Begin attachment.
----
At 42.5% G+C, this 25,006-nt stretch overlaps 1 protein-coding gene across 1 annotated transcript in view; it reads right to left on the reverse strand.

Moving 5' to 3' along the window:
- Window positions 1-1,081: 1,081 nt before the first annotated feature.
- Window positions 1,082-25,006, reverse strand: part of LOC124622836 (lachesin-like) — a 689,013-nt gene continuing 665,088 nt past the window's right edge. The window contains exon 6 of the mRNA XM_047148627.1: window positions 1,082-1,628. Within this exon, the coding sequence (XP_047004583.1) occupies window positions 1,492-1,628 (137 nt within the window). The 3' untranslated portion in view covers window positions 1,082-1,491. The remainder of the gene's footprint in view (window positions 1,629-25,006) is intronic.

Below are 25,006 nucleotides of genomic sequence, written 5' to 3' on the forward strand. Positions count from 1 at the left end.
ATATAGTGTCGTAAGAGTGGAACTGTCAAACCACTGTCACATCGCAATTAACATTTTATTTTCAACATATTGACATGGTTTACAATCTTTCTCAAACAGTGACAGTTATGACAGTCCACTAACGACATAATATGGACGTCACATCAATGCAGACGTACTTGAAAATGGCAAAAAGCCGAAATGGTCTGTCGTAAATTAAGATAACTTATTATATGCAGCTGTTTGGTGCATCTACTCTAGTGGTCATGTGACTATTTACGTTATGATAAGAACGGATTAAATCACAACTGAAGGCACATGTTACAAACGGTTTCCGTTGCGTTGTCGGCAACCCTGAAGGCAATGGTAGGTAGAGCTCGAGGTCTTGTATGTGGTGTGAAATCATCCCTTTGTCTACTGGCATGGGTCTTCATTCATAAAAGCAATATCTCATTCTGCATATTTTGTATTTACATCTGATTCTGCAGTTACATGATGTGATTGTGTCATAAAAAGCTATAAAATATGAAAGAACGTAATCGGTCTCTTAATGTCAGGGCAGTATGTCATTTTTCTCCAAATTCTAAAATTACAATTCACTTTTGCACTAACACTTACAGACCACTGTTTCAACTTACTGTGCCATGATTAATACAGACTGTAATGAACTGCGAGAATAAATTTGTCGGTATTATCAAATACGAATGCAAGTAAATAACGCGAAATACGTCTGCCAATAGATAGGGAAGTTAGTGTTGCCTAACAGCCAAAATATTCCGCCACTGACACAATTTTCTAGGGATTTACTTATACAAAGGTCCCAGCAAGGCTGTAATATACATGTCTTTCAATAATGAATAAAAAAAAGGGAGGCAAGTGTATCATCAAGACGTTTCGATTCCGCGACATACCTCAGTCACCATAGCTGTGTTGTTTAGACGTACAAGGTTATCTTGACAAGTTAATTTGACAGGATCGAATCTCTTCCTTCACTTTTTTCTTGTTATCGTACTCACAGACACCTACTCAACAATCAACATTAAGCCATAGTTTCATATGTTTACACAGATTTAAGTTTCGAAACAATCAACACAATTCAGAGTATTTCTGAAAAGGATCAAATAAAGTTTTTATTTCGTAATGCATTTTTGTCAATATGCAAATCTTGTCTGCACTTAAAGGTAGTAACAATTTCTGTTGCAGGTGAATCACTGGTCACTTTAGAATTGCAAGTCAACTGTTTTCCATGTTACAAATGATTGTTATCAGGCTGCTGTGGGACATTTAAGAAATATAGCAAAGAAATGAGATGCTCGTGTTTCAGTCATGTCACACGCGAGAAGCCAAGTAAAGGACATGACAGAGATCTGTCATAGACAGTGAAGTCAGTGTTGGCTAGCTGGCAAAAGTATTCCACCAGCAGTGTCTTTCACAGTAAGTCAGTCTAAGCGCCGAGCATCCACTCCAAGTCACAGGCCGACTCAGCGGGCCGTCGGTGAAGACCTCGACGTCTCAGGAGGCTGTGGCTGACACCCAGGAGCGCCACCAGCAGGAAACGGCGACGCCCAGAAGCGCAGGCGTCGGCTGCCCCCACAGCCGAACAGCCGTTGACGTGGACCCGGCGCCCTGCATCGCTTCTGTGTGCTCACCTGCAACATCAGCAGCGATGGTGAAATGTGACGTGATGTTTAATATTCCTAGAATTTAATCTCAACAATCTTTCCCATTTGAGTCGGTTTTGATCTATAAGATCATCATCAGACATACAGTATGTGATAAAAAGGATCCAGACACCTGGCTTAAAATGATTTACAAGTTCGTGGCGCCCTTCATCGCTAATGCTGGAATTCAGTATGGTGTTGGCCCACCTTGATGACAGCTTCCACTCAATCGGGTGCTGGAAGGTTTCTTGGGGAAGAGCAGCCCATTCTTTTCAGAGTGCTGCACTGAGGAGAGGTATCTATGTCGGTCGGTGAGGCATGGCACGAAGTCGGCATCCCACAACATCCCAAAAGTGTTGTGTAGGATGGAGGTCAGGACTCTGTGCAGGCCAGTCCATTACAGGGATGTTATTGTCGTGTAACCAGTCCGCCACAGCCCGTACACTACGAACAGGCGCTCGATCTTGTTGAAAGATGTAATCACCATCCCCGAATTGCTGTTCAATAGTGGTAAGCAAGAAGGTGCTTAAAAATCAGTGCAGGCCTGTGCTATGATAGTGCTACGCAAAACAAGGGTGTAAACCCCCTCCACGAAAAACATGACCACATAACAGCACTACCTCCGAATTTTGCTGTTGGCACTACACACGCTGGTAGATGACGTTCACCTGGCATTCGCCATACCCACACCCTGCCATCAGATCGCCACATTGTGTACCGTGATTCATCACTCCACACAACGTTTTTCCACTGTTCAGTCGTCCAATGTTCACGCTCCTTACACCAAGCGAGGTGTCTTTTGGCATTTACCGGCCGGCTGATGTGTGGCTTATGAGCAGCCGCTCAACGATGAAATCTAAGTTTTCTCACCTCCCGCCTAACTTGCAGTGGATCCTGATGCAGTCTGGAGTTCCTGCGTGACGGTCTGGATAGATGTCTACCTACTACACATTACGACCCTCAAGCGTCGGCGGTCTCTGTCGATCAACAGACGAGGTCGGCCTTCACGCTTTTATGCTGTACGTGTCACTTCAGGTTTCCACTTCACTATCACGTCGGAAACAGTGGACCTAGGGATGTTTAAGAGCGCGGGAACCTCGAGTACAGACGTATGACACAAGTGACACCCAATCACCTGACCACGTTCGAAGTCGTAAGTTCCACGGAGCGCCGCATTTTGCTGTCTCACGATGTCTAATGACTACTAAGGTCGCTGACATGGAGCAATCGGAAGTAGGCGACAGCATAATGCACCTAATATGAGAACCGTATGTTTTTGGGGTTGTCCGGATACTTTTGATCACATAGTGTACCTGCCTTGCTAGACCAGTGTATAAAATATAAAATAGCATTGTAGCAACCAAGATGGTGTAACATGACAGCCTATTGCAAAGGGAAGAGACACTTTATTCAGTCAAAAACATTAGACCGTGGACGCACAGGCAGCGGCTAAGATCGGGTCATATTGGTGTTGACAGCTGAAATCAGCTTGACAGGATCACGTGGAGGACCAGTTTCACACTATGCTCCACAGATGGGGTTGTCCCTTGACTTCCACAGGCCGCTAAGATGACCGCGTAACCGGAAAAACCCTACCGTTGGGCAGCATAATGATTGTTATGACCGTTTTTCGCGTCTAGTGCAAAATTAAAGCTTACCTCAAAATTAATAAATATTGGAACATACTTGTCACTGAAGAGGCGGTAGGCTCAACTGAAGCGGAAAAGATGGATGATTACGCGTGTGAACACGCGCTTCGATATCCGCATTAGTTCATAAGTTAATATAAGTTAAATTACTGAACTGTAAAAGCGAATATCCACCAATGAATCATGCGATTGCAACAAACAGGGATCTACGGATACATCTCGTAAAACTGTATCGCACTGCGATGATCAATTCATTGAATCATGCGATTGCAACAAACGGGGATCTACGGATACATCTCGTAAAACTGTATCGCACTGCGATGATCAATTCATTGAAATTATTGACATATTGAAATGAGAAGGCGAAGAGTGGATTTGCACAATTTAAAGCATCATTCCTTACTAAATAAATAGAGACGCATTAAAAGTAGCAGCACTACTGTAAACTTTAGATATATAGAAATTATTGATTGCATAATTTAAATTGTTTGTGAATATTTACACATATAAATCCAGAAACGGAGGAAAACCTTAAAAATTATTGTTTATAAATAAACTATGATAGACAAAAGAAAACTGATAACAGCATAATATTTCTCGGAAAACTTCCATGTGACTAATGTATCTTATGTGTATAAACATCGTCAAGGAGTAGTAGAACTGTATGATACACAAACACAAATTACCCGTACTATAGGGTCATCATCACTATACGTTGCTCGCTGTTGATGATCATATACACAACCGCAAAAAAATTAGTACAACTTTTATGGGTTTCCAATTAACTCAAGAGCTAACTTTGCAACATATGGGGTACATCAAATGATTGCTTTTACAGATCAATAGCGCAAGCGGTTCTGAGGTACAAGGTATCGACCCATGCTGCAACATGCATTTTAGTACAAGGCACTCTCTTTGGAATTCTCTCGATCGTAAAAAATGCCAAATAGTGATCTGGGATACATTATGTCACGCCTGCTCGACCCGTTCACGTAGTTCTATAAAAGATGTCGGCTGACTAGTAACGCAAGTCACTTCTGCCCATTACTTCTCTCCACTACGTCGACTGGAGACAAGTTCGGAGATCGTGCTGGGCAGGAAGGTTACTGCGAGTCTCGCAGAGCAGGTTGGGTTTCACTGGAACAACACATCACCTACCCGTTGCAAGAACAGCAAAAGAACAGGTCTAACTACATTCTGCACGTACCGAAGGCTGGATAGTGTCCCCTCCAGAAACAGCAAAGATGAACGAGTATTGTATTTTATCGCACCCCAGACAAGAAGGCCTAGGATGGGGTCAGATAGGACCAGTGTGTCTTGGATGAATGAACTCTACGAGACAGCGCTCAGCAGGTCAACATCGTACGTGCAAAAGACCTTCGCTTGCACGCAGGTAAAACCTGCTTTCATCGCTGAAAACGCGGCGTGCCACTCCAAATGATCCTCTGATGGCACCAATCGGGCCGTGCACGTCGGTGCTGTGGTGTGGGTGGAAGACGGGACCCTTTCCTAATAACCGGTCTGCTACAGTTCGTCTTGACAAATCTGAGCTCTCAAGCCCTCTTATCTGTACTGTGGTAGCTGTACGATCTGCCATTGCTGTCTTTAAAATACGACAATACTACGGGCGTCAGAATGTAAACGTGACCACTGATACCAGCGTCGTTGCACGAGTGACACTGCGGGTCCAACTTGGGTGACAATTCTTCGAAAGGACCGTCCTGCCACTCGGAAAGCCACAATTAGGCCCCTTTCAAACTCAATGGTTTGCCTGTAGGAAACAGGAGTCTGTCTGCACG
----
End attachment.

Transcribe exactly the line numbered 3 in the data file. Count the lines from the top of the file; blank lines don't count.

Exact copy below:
- Window positions 1-1,081: 1,081 nt before the first annotated feature.